wikiHow to Calm a Vicious Rabbit

Three Methods:Handling an Aggressive RabbitMaking Your Rabbit Feel SafeFinding the Source of Aggression

Does your rabbit bite or nip at your hands when you reach into its cage? Does it show its teeth or growl when you offer it your hand to sniff? Does it even chase you and lunge at you? Bunnies like these might seem like hopeless cases, but with a little care and precaution, there are ways to calm your fuzzy friend down.

Method 1
Handling an Aggressive Rabbit

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    Show the rabbit it’s hurting you if it bites. Make a sudden yelping sound or squeal when and if your rabbit bites or nips you. This will act as a kind of signal that you’re in pain, and your rabbit will associate that with biting you. [1]
    • Tiny nips can just be your rabbit’s way of telling you to go away, or that you’re bugging it. They’re not trying to hurt you, just trying to let you know they don’t want to be touched or handled. Nips don’t usually hurt, and aren’t accompanied with aggression. Full bites are bad behavior that shouldn’t be encouraged or praised. These bites are painful, and the bunny might even latch onto you when he bites down.
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    Hold your rabbit correctly. Incorrect handling could be painful for your rabbit. Your rabbit might act out in aggression if it is handled incorrectly. Make sure you support its back legs, and avoid jerking your rabbit around at all. Be gentle, and support your rabbit’s spine.[2]
    • Gently wrapping your rabbit in a towel is a safe way to restrain it if it is acting aggressively and you need to handle it, like to administer medication. You’ll of course want to make sure the rabbit can breathe well and that its nose isn’t covered.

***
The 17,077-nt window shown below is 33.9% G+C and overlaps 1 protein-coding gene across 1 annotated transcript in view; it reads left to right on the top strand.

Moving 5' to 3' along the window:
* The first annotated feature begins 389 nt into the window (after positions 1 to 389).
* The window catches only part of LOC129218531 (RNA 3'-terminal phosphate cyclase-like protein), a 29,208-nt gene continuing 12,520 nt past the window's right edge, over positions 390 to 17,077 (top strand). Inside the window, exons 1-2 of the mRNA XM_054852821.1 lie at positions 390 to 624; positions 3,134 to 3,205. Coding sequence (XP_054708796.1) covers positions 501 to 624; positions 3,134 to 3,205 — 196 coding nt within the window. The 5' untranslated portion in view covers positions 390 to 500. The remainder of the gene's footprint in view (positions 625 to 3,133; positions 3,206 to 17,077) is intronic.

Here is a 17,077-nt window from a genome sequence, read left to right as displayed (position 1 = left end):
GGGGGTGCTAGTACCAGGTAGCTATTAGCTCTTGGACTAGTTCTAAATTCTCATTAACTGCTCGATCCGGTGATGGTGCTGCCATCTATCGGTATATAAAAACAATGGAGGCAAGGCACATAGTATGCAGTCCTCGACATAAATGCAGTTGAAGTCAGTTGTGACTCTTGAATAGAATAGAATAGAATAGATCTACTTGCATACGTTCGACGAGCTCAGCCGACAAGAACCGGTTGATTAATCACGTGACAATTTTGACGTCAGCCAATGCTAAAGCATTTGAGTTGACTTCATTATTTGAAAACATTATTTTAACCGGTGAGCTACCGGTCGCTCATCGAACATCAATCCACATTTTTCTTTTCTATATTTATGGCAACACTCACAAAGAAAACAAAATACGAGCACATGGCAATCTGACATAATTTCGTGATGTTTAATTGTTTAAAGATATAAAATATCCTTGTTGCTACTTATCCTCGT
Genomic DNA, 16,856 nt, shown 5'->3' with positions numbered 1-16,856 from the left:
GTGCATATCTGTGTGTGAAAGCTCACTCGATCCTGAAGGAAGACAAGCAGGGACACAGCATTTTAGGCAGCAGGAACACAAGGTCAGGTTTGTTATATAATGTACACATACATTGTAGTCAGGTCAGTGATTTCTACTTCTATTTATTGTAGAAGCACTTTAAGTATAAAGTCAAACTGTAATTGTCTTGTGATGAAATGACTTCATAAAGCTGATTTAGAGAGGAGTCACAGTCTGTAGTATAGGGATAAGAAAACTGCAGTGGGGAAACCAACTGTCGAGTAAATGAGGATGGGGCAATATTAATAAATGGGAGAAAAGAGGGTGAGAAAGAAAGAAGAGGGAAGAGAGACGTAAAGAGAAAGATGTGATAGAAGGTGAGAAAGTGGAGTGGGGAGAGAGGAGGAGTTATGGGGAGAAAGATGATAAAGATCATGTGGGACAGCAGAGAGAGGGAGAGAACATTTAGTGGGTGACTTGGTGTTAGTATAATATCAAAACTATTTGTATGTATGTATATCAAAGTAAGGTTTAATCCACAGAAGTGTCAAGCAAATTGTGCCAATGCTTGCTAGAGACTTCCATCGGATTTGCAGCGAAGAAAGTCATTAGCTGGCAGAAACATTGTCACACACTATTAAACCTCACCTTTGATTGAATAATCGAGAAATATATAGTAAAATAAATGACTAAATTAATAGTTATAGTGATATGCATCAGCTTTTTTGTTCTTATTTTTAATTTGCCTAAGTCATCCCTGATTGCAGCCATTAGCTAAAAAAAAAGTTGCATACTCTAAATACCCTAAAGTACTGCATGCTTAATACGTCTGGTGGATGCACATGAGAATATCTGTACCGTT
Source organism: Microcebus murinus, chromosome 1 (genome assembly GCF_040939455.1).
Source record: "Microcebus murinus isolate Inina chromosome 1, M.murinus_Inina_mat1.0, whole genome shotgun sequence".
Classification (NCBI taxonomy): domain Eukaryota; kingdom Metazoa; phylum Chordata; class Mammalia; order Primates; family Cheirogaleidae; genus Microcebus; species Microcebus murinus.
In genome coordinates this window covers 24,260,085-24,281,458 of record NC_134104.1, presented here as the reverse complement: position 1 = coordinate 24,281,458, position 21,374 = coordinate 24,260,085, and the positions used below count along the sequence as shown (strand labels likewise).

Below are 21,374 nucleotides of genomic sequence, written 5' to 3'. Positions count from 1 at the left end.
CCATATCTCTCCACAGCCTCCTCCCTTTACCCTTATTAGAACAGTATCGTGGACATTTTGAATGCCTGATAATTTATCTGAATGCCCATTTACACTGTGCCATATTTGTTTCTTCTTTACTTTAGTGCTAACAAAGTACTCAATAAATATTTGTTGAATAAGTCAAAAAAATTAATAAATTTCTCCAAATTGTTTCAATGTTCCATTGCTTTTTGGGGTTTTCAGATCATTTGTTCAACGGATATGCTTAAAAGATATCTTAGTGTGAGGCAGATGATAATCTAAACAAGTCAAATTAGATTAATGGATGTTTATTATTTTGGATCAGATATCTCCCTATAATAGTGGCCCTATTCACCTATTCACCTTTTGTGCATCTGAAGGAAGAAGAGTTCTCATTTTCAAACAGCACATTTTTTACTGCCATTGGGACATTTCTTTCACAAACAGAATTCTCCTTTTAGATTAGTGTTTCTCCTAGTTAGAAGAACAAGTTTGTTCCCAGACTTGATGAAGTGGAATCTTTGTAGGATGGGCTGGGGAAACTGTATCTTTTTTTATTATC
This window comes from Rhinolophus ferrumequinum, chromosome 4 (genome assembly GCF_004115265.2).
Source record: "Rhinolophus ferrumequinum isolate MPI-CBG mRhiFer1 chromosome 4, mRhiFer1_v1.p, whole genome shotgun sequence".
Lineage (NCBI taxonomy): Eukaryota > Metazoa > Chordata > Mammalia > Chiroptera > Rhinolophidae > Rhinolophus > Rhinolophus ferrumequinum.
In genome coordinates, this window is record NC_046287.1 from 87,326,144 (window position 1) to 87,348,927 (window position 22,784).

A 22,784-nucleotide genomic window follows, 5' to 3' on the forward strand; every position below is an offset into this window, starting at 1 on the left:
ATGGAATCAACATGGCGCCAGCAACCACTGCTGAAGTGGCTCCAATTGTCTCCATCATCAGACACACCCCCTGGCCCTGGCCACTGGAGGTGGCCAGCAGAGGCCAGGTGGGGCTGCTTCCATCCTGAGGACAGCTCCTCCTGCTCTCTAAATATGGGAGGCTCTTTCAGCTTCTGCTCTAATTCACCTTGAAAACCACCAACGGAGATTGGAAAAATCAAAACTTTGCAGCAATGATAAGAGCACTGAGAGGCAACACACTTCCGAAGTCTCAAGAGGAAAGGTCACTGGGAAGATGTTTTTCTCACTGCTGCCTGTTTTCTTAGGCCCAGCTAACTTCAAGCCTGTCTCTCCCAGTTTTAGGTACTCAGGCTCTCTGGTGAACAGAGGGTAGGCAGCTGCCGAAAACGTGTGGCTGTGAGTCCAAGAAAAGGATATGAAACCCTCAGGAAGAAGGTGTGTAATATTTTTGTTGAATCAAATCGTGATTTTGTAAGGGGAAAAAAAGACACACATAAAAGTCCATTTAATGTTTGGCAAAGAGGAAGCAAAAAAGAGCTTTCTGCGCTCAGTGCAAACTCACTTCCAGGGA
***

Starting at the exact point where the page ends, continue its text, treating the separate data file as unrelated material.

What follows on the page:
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    Approach your rabbit carefully. If your rabbit bites or nips you when you reach out to it, it might simply be because you startled it. Rabbits can’t see very well up close; their distance vision is much stronger. So putting your hand right in front of your rabbit’s face can surprise it, which might make it feel as though it has to defend itself.[3]
    • Pet your rabbit from above. Try not to put your hand down over its nose. Let him begin to associate hands reaching for him as something positive, as it results in getting affection.
    • While you pet your rabbit, speak to it in a soothing voice. This will help him to relax and not be on the defensive.

Method 2
Making Your Rabbit Feel Safe

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    Be kind to your rabbit. Hitting your rabbit, yelling at it, or trying to force it to show you affection are all things you should never do. If you have a rabbit with aggressive or vicious tendencies, hitting the bunny will only make it more scared and stressed out. You want to earn its trust so that it will feel more comfortable around you.[4]
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    Create a safe environment. Try putting your bunny and its cage into a small room, like the bathroom. Close the door, and then open the door to your bunny’s cage. Sit in the room with your rabbit, but let it decide when it wants to come out of its cage. Ignore your rabbit while you let it sniff you and hop around the room. Don’t pick your bunny up or even pet it. Try this a few times. Eventually, your rabbit will be used to you, and won’t see you as a threat.
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    Take your time socializing your bunny. Rather than jumping right into holding or cuddling your bunny, take some time to let it warm up to you. This applies for any new people (or even other animals) that your bunny will encounter in its everyday life. If you let your bunny warm up to people at its own pace without forcing it, it will feel more relaxed and willing to interact.[5]